Custom dynamic_sidebar Function to Generate Class Definitions Corresponding to a Widget’s Position

In wordpress, if 2 widgets are stacked horizontally, there is no straightforward way of setting the width of the left widget as x and that of the right widget as y through php/css. The only way to accomplish that is by using hardcoded class definitions in the css. I have jotted down an easy solution for this problem in the wordpress ideas forum. However the code that I pasted looks all gibberish because most of the HTML tags in the code are not allowed. Hence this post for anybody who wants to see the code and other details.

The objective of this exercise is to generate class definitions like widget1, widget2 etc depending on the position of the widget in a sidebar. You can see an example right at the bottom of this post where you see the adsense widget and the “most read” widget side by side but with different widths. If you look at the HTML code for this page, you will see that the class definitions that have been generated for these two widgets are:

class="widget Advman_Widget widget-Advman_Widget widget1"
class="widget popular-posts widget-popular-posts widget2"

This lets me write css code like

#divid .widget1 {
width: 350px;
float: left;
}
#divid .widget2 {
width: 300px;
float: right;
}

That is widget independent, position dependent code. With the current implementation of wordpress the classes and code will look like:

class="widget Advman_Widget widget-Advman_Widget"
class="widget popular-posts widget-popular-posts"
#divid .widget {
width: 350px;
float: left;
}
#divid .widget-popular-posts {
width: 300px;
float: right;
}

This means that if I wish to changed the widget from “Popular Posts” to “Related Posts”, I will have to change the css code, which is not very convenient or extensible.

To overcome the above problem right now I’m using a custom dynamic_sidebar function in my theme. (I know using a customized wp core function is far from an ideal situation). However with this customized function, I can call the register_sidebar function with an extra argument to before_widget which in turn generates the widget1, widget2 classes. My register_sidebar call looks like the below code.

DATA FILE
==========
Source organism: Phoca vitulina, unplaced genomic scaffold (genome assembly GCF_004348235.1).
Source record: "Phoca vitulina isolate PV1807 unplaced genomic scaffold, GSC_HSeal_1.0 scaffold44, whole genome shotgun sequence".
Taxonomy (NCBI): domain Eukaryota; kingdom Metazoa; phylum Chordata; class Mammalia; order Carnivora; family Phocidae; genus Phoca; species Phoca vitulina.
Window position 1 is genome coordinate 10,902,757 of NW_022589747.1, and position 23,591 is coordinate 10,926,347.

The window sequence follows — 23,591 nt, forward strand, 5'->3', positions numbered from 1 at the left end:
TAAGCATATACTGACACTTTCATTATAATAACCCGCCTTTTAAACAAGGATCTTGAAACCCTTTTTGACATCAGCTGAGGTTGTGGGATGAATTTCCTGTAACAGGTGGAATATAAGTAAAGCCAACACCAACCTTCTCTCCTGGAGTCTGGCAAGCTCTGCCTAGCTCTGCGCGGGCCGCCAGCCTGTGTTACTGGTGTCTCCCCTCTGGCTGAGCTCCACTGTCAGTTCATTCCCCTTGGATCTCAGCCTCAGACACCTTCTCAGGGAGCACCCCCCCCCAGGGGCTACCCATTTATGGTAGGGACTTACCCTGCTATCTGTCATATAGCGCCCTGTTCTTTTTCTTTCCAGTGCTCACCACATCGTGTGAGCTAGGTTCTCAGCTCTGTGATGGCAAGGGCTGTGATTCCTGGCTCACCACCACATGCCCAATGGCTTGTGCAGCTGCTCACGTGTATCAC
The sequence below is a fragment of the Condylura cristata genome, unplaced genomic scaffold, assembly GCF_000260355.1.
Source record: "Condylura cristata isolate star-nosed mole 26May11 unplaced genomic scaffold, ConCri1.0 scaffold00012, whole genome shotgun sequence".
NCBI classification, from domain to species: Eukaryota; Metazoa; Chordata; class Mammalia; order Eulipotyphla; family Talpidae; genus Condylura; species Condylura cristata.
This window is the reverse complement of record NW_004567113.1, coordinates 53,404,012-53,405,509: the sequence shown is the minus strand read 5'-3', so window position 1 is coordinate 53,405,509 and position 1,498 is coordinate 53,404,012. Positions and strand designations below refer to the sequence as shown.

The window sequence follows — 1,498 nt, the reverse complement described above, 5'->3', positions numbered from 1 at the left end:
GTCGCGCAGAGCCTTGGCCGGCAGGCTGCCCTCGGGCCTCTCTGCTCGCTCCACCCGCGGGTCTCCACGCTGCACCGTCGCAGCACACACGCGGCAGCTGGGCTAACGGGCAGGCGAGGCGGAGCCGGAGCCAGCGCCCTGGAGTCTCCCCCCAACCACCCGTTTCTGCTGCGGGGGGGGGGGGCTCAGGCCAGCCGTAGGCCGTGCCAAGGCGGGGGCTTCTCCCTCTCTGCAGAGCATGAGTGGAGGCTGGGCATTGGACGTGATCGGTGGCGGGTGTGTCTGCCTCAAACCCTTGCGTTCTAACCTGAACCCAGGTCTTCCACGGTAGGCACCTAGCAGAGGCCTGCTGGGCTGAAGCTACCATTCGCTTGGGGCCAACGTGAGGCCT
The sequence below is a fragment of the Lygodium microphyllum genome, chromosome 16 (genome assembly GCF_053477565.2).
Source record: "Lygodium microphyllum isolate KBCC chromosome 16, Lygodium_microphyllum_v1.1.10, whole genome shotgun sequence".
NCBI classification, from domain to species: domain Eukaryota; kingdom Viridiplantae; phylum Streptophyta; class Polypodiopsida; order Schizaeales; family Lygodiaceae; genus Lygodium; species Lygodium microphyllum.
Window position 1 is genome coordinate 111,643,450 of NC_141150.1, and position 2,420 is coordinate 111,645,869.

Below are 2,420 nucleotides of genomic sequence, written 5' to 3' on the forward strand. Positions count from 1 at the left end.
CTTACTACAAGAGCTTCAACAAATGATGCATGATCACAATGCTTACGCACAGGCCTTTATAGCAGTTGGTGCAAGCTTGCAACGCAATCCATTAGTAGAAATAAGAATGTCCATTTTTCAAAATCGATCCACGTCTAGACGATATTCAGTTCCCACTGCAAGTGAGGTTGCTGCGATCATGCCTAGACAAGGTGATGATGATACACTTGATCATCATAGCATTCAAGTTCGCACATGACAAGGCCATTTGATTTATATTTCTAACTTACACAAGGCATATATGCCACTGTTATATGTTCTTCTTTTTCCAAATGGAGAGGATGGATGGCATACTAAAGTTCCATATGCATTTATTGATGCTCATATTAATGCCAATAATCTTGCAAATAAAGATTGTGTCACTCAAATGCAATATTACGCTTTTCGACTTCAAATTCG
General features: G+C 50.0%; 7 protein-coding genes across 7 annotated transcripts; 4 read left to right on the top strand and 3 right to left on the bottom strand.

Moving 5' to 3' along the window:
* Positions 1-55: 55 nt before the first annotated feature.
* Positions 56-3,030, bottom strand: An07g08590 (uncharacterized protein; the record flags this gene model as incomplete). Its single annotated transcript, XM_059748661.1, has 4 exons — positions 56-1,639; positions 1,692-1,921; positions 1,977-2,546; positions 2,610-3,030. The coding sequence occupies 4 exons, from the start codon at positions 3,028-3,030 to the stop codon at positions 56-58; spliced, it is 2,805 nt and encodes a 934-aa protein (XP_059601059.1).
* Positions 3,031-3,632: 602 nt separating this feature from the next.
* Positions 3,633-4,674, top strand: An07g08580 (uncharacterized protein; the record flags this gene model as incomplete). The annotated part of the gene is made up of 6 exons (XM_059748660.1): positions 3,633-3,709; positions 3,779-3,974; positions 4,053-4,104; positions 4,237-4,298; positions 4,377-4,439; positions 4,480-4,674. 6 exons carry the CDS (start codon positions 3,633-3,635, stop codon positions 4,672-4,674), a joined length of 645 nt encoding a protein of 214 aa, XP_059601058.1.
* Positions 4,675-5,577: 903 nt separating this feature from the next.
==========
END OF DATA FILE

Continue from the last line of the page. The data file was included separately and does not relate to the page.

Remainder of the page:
register_sidebar(array(
            'name' => 'SidebarID',
            'id' => 'SidebarID',
            'before_widget' => '<div id="%1$s" class="widget %2$s widget-%2$s widget%3$s"><div class="widget-inside">',
            'after_widget' => '</div></div>',
            'before_title' => '<h3 class="widget-title">', 'after_title' => '</h3>'
        ));

The extra widget%3$s argument is what generates the widget1, widget2 classes. The code for the custom dynamic sidebar function is pasted below.

function dynamic_sidebar_custom($index = 1) {
  global $wp_registered_sidebars, $wp_registered_widgets;

  if ( is_int($index) ) {
    $index = "sidebar-$index";
  } else {
    $index = sanitize_title($index);
    foreach ( (array) $wp_registered_sidebars as $key => $value ) {
      if ( sanitize_title($value['name']) == $index ) {
        $index = $key;
        break;
      }
    }
  }

  $sidebars_widgets = wp_get_sidebars_widgets();

  if ( empty($wp_registered_sidebars[$index]) || !array_key_exists($index, $sidebars_widgets) || !is_array($sidebars_widgets[$index]) || empty($sidebars_widgets[$index]) )
    return false;

  $sidebar = $wp_registered_sidebars[$index];

  $did_one = false;
  $widgetnth = 0;
  foreach ( (array) $sidebars_widgets[$index] as $id ) {

    if ( !isset($wp_registered_widgets[$id]) ) continue;
    $widgetnth++;
    $params = array_merge(
      array( array_merge( $sidebar, array('widget_id' => $id, 'widget_name' => $wp_registered_widgets[$id]['name']) ) ),
      (array) $wp_registered_widgets[$id]['params']
    );

    // Substitute HTML id and class attributes into before_widget
    $classname_ = '';
    foreach ( (array) $wp_registered_widgets[$id]['classname'] as $cn ) {
      if ( is_string($cn) )
        $classname_ .= '_' . $cn;
      elseif ( is_object($cn) )
        $classname_ .= '_' . get_class($cn);
    }
    $classname_ = ltrim($classname_, '_');
    $params[0]['before_widget'] = sprintf($params[0]['before_widget'], $id, $classname_, $widgetnth);

    $params = apply_filters( 'dynamic_sidebar_params', $params );

    $callback = $wp_registered_widgets[$id]['callback'];

    do_action( 'dynamic_sidebar', $wp_registered_widgets[$id] );

    if ( is_callable($callback) ) {
      call_user_func_array($callback, $params);
      $did_one = true;
    }
  }

  return $did_one;
}

All it required was two additions and one modification.

Using this function results in a couple of harmless warnings in the admin widgets screen inside the sidebar which uses this custom function. Hence right now I’m using it only for that one sidebar which benifits from this functionality.

Do leave your suggestions and comments.

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